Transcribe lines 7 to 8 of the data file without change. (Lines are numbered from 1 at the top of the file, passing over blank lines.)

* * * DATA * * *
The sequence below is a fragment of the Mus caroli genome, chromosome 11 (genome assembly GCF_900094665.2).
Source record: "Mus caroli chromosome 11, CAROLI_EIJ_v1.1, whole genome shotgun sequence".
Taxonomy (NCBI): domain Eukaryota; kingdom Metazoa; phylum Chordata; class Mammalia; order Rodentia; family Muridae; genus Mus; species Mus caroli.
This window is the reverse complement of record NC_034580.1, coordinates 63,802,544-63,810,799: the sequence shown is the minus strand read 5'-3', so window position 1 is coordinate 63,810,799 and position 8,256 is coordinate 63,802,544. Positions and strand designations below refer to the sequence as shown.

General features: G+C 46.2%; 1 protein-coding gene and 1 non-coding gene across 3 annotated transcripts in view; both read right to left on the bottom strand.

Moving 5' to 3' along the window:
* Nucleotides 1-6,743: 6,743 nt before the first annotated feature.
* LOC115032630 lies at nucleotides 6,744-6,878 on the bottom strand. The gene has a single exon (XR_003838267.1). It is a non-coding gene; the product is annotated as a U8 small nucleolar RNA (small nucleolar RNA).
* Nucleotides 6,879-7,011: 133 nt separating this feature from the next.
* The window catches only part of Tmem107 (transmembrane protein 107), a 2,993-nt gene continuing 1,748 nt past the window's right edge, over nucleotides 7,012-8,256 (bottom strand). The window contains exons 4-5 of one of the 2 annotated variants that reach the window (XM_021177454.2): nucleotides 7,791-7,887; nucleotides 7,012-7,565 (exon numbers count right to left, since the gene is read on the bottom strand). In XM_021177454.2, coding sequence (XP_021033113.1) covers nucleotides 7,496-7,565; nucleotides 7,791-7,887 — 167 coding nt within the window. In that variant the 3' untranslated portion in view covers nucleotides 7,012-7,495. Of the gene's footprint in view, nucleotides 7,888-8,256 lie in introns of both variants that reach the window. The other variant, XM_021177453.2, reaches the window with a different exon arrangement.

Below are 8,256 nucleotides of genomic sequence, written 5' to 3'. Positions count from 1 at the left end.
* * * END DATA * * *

* Nucleotides 1-6,743: 6,743 nt before the first annotated feature.
* LOC115032630 lies at nucleotides 6,744-6,878 on the bottom strand. The gene has a single exon (XR_003838267.1). It is a non-coding gene; the product is annotated as a U8 small nucleolar RNA (small nucleolar RNA).